- Relatedly, that is when most of the writing about the conquest comes from, when its results were being remodelled. That shouldn’t surprise us, really, but it is something that is often not thought about.
- The continuity versus rupture debate is impossible to answer from a position equipped with hindsight; we need to think instead about when change comes and how people react in the circumstances of the day, not as if someone was working towards a goal of a new caliphate already in 715. 711 is the biggest of many points of change that eventually lead to that point.
This was an odd presentation in as much as it seemed to be an attempt to start six separate arguments rather than substantiate one. In fact, that’s exactly what it was, and Chris Wickham joined in happily at the end, with various hecklers asking ‘stimulating’ questions when agreement seemed too near. Between the two, however, we had Nicola Clarke, picking up in a way on point five of Manzano’s paper with reference to the way that the portrayal of the actual conquerors, Mūsā ibn Nusayr and Tarīq ibn Zayīd, changed in historical writing from the quasi-independents they probably were to loyal or disloyal servants of the Umayyad Caliphs, in sources of course written under Umayyad rule in Spain. We had Laura Carlson, flying some tentative kites about diplomatic contacts between Carolingians and Arab rulers in Spain, and reminding us that from an eighth-century Frankish perspective the Arabs were not the only problem people on that border, and that the centre was not necessarily the point they need to negotiate with.3 We had Graham Barrett, being as interesting as ever and this time about the few bits of evidence for Latin document-writing under Arab rule, all three of them, two of which relate to Catalonia so obviously I had to discourage him in questions, but I didn’t know about the third, which is from Portugal.4 And we had Javier Martínez taking a brief moment in the spotlight, or at least the projector glare, talking about the change from polis to madina, as Hugh Kennedy put it long ago, as perpetrated upon the Visigothic attempt to shore up Roman building traditions and even spread them between the fifth and eighth centuries, seeing between the two sets of projects a difference in audiences, from the civic public to the governing élites; this was a very subtle paper and full of impressive illustration that actually made up part of the argument.5 Then we got Erica Buchberger, talking about the political value of the Gothic ethnicity in Spain and arguing more or less that, despite the name of the chronicler Ibn al-Qutīya (`son of the Gothic woman’), politically it was the Visigoths that killed Gothicness and that only where Toledo had had least impact, i. e. the far north, did this seem like what the identity of the fallen kingdom had been. And we got Rob Portass, addressing the supposed isolation of Galicia and arguing that it was in fact more isolated from its neighbours by both geography and politics than from the old and new centres of power further south, but that the Arabs didn’t really ever try to integrate it because the perceived worth of doing so was so low.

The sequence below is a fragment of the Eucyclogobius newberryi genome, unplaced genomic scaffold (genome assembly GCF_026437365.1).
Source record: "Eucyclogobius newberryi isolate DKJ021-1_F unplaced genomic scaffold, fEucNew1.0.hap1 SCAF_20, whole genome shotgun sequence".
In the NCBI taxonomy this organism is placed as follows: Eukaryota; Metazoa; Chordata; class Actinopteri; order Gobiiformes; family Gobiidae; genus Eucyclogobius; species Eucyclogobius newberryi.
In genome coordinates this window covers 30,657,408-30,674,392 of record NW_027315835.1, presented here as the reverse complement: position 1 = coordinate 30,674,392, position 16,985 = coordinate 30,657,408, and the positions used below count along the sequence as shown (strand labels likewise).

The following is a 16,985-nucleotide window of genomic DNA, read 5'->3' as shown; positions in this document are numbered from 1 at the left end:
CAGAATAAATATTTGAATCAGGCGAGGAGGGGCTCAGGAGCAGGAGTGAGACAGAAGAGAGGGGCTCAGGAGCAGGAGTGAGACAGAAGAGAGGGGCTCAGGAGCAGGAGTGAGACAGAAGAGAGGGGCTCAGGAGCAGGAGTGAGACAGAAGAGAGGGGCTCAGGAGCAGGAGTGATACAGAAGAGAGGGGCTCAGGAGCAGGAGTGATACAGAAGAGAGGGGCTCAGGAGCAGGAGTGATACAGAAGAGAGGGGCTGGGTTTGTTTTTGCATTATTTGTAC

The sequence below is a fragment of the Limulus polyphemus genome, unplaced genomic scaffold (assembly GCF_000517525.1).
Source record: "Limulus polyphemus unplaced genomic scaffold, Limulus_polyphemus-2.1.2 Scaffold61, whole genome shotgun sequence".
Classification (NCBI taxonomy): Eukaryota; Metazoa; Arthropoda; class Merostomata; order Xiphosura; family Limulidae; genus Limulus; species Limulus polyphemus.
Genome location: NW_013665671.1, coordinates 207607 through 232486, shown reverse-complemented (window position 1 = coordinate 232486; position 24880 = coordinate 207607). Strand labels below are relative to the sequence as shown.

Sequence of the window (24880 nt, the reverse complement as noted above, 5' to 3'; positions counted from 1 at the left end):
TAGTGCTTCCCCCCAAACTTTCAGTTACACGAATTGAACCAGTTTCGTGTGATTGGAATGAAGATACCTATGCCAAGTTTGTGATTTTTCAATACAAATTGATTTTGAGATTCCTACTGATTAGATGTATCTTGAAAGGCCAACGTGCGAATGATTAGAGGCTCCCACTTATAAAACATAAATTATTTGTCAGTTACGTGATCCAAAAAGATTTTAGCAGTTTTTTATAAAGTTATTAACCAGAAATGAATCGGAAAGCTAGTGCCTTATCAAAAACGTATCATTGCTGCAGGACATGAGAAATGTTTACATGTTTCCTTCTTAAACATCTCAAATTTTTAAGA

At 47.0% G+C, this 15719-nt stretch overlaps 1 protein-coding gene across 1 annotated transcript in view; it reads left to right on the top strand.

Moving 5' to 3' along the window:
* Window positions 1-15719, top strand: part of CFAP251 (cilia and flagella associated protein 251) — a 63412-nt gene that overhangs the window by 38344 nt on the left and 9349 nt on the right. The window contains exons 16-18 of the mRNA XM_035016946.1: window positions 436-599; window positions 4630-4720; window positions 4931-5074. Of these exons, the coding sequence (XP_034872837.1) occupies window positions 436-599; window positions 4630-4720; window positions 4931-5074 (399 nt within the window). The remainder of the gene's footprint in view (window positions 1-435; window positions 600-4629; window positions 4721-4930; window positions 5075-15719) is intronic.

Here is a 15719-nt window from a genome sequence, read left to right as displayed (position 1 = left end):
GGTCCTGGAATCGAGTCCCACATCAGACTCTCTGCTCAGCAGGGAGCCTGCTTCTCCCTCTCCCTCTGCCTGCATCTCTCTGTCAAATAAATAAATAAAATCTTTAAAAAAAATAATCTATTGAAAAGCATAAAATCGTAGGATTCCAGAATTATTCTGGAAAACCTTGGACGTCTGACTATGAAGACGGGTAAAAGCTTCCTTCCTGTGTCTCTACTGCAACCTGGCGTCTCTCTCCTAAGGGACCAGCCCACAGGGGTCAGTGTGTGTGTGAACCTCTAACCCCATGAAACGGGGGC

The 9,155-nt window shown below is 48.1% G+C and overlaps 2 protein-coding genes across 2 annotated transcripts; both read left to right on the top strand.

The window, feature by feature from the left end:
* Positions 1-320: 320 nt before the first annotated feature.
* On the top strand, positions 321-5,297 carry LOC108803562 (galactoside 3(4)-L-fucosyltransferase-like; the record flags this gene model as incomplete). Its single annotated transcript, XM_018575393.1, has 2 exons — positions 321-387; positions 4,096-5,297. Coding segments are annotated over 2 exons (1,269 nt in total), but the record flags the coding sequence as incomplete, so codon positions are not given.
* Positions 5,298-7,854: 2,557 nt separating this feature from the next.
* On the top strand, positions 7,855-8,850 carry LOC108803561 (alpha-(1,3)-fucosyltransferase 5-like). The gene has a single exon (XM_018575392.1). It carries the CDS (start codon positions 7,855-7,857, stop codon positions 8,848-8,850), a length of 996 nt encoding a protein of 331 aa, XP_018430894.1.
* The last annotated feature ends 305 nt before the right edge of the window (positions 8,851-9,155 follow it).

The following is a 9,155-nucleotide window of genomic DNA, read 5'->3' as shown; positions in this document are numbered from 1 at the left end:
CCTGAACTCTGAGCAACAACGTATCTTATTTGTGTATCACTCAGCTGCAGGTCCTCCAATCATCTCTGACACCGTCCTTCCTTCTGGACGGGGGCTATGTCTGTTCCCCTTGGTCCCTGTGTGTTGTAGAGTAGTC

Transitional dinar of the al-Andalus mint, 716x717, Fitzwilliam Museum, PG.13217 (Philip Grierson Collection), with Arabic obverse and Latin reverse
And then there was Chris Wickham, who talked about ceramic distributions and where the gaps in our knowledge of economic change in this period are: in so doing he argued as strongly as he does in Framing of the Early Middle Ages for an Iberian peninsula broken into regions where things happen almost disconnectedly, so that the far north could carry on making and using fine pottery long after the economy along the west coast of what’s now Spain had broken down to the most basic regional level, that the area where the Muslims centred their government was somehow better connected to Mediterranean trade even when they did so and revived complexity quicker but didn’t necessarily spread this till much later, and various other things.6 In the course of this he offhandedly denied that al-Andalus had a functioning tax system, however, and here he met some opposition, not least from Professor Manzano but from others too; the position eventually reached was that tax, too, was probably regional and may only have worked in the west. (I have notes here that paraphrase the argument as, “WICKHAM: It’s not much of a tax system. MANZANO: Yes it is!” We were nearly at that level, but all good-humouredly, it was good fun to watch.) In his response Professor Manzano repeatedly stressed that it was the ninth century that we needed to watch, when cities that had collapsed revived (though not all of the same ones!), when tax is spread more thoroughly, when rule is tightened and enclaves closed down. 711 is only the start of a long process, and we jump to the parts of Andalusi history that we can see clearly much too easily; in fact, as Javier Martínez said in summing up, despite its reputation as a polity of tolerance, enlightenment and scholarship, al-Andalus emerges almost fully-formed from something quite like a Dark Age as far as our knowledge is concerned, and that Dark Age includes 711 and its aftermath, rather than ending with it.7